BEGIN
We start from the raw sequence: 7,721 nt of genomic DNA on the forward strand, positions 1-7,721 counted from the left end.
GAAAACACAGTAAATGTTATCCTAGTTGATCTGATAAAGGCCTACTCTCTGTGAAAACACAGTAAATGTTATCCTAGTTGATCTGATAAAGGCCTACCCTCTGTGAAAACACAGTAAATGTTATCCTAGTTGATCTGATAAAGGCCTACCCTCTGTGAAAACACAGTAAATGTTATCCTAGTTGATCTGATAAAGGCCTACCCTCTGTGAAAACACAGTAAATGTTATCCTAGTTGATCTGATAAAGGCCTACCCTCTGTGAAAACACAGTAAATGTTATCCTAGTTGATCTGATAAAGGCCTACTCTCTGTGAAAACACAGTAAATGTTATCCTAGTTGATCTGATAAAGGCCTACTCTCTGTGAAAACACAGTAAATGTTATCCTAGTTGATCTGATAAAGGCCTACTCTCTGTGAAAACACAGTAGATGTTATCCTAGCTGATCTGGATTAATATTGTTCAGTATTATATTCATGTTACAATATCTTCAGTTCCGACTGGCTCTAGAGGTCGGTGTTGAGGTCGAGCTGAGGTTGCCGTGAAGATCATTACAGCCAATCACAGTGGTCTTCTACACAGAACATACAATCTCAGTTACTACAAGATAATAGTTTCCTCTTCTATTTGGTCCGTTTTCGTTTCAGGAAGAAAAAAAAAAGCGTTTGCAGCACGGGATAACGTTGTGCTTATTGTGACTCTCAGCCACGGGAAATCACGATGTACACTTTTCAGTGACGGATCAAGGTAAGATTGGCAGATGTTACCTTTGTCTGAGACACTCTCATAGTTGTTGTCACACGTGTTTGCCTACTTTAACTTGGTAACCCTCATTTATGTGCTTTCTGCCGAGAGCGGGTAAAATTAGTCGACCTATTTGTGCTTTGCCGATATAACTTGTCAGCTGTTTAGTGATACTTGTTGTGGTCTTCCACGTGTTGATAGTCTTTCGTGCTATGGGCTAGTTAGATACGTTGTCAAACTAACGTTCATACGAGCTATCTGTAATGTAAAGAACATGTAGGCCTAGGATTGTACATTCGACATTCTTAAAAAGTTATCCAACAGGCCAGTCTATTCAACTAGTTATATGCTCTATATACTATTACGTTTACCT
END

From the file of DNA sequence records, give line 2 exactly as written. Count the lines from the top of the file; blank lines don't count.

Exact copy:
GAAAACACAGTAAATGTTATCCTAGTTGATCTGATAAAGGCCTACTCTCTGTGAAAACACAGTAAATGTTATCCTAGTTGATCTGATAAAGGCCTACCCTCTGTGAAAACACAGTAAATGTTATCCTAGTTGATCTGATAAAGGCCTACCCTCTGTGAAAACACAGTAAATGTTATCCTAGTTGATCTGATAAAGGCCTACCCTCTGTGAAAACACAGTAAATGTTATCCTAGTTGATCTGATAAAGGCCTACCCTCTGTGAAAACACAGTAAATGTTATCCTAGTTGATCTGATAAAGGCCTACTCTCTGTGAAAACACAGTAAATGTTATCCTAGTTGATCTGATAAAGGCCTACTCTCTGTGAAAACACAGTAAATGTTATCCTAGTTGATCTGATAAAGGCCTACTCTCTGTGAAAACACAGTAGATGTTATCCTAGCTGATCTGGATTAATATTGTTCAGTATTATATTCATGTTACAATATCTTCAGTTCCGACTGGCTCTAGAGGTCGGTGTTGAGGTCGAGCTGAGGTTGCCGTGAAGATCATTACAGCCAATCACAGTGGTCTTCTACACAGAACATACAATCTCAGTTACTACAAGATAATAGTTTCCTCTTCTATTTGGTCCGTTTTCGTTTCAGGAAGAAAAAAAAAAGCGTTTGCAGCACGGGATAACGTTGTGCTTATTGTGACTCTCAGCCACGGGAAATCACGATGTACACTTTTCAGTGACGGATCAAGGTAAGATTGGCAGATGTTACCTTTGTCTGAGACACTCTCATAGTTGTTGTCACACGTGTTTGCCTACTTTAACTTGGTAACCCTCATTTATGTGCTTTCTGCCGAGAGCGGGTAAAATTAGTCGACCTATTTGTGCTTTGCCGATATAACTTGTCAGCTGTTTAGTGATACTTGTTGTGGTCTTCCACGTGTTGATAGTCTTTCGTGCTATGGGCTAGTTAGATACGTTGTCAAACTAACGTTCATACGAGCTATCTGTAATGTAAAGAACATGTAGGCCTAGGATTGTACATTCGACATTCTTAAAAAGTTATCCAACAGGCCAGTCTATTCAACTAGTTATATGCTCTATATACTATTACGTTTACCT